Living history provides a vivid education that remains alive in the mind of the student for many years. It is one of West Liberty University’s Associate Professor of History Darrin Cox’s favorite teaching tools, along with a sword, axe, and other medieval weapons.

Dr. Darrin Cox makes a point in history class.

Dr. Darrin Cox makes a point in history class.

Because of his passion for Viking Living History, both a blacksmith and a glass bead maker, who have created materials for Canadian museums and government exhibits, will be visiting campus on Thursday, Oct. 17. The visit will include live demonstrations of their work and hands-on participation for students and the public.

“Darrell Markewitz and Neil Peterson are scholars of experimental archeology from Canada. They will practice their ancient professions all day long, just outside the rear entrance to the Media Arts Center. Students will be able to observe the actual work involved in these professions that date back to the time of the Vikings and a number of observers will also get to make their own glass beads and work with wrought iron,” Cox said.

Sponsored by the College of Liberal Arts, the living history demonstrations also received generous support from the Arts and Ideas Fund, sponsored by the Nutting Foundation.

Experimental archaeology employs a number of different methods, techniques, analyses, and approaches in order to generate and test hypotheses, based upon archaeological source material, like ancient structures or artifacts.

Cox finds that hands-on history is fascinating to just about everyone. That’s why he’s spent five years working on a project that brings the age of the Vikings to life, known as the Viking Living History Project, which he has taken to area K-12 schools, colleges, libraries, and public groups like the Girls Scouts of America, offering a traveling history lesson that dates to the 793 – 1066 Viking era.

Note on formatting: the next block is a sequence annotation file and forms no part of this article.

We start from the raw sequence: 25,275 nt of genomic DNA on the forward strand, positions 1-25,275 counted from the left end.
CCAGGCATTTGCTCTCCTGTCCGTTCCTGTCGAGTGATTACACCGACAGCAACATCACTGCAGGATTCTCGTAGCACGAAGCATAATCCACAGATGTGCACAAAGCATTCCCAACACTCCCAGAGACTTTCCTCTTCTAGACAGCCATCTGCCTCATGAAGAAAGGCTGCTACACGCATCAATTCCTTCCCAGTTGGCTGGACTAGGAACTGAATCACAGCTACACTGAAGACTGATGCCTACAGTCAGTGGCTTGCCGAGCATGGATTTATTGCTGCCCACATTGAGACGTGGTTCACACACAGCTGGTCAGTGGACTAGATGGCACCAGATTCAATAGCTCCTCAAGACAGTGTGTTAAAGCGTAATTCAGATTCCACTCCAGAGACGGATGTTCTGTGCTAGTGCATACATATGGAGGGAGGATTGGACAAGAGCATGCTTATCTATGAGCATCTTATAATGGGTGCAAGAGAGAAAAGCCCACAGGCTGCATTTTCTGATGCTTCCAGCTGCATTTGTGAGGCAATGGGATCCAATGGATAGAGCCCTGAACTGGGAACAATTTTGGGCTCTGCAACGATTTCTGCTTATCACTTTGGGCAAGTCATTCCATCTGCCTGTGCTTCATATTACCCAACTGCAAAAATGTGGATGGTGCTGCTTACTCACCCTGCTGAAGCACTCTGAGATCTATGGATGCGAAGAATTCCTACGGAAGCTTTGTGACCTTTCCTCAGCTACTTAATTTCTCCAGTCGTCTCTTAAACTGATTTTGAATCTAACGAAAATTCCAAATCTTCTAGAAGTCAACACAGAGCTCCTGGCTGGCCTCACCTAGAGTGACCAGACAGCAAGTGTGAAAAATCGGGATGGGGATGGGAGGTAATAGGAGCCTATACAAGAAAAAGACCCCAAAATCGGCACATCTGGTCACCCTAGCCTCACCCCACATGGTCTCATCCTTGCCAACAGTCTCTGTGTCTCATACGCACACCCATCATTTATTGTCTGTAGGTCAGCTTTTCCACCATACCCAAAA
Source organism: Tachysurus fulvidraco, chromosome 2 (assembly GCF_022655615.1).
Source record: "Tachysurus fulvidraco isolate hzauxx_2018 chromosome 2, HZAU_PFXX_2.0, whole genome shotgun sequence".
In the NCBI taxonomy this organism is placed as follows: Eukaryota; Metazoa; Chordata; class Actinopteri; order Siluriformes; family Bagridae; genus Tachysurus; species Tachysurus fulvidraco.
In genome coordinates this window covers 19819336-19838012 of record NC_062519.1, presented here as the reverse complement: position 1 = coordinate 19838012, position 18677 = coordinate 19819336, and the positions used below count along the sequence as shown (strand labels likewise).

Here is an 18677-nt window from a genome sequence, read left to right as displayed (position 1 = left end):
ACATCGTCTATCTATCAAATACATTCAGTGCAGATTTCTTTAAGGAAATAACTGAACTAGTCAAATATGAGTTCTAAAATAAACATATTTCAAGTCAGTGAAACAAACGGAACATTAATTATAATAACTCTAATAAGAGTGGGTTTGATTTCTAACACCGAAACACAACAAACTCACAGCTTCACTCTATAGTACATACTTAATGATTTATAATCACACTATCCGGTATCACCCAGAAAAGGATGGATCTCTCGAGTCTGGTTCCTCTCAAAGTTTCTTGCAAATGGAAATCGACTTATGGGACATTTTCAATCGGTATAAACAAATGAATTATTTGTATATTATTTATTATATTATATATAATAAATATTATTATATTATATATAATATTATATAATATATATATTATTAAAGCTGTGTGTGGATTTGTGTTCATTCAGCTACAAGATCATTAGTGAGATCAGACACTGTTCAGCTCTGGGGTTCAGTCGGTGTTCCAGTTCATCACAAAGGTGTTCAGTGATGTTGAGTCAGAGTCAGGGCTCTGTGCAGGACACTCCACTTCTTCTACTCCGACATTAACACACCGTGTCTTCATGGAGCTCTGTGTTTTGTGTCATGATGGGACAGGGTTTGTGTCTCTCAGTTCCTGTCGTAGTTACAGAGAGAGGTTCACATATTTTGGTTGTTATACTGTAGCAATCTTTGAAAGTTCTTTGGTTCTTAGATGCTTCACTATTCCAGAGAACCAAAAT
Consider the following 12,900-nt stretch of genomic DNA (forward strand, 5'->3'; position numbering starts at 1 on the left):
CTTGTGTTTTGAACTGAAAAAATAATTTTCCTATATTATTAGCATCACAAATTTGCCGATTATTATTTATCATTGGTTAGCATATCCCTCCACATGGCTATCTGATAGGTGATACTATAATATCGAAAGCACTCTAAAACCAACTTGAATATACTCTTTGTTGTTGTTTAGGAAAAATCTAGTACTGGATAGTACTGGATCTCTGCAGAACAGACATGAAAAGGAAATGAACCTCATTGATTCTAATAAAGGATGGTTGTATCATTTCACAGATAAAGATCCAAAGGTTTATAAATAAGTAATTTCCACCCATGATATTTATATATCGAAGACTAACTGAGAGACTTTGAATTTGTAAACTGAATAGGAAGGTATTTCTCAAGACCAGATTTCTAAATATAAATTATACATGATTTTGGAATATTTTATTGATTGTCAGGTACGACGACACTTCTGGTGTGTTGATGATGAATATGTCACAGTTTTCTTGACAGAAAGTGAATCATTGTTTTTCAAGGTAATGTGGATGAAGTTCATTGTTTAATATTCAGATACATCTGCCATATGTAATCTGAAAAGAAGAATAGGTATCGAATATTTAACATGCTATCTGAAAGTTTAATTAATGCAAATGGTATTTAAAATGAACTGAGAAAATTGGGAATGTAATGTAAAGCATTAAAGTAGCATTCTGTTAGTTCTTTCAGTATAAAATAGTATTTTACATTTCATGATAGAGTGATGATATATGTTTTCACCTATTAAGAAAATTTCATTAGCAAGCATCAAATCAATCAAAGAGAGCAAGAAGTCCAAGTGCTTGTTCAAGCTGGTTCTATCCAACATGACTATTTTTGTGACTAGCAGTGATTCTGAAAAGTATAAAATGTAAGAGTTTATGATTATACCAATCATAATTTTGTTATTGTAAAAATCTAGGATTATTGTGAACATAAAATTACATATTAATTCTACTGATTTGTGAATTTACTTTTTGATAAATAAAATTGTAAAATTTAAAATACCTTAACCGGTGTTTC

“Clothes, tools, weapons, jewelry, and social history from this period offers colorful stories and encourages students to treat history as a dynamic subject rather than just a dry book,” he said.

Originally from Kingwood, W.Va., he’s been with West Liberty University for more than five years now and he teaches classes in medieval and ancient European history.

Cox earned his undergraduate and master degrees at West Virginia University and his doctoral degree at Purdue University.

He has about 12 college students involved in presenting the Viking experience to groups. Most of the West Liberty students who assist Cox major in the liberal arts, social studies education, history, and criminal justice.

Cox also is the author of the book “Aristocratic Masculinity in France, 1450-1550″ and the article “Living History: A New Kind of Social Science Field Experience.”

As a member of the Social and Behavioral Sciences Department at WLU, he is part of the College of Liberal Arts, which includes 16 faculty members from seven academic disciplines that also includes: history, criminal justice, geography, political science, psychology, social work, and sociology.

The living history demonstrations also are part of continuing programming for the Wheeling Regional Pre-Modern Symposium (WRPS).

For more information on Darrell Markewitz, visit the website: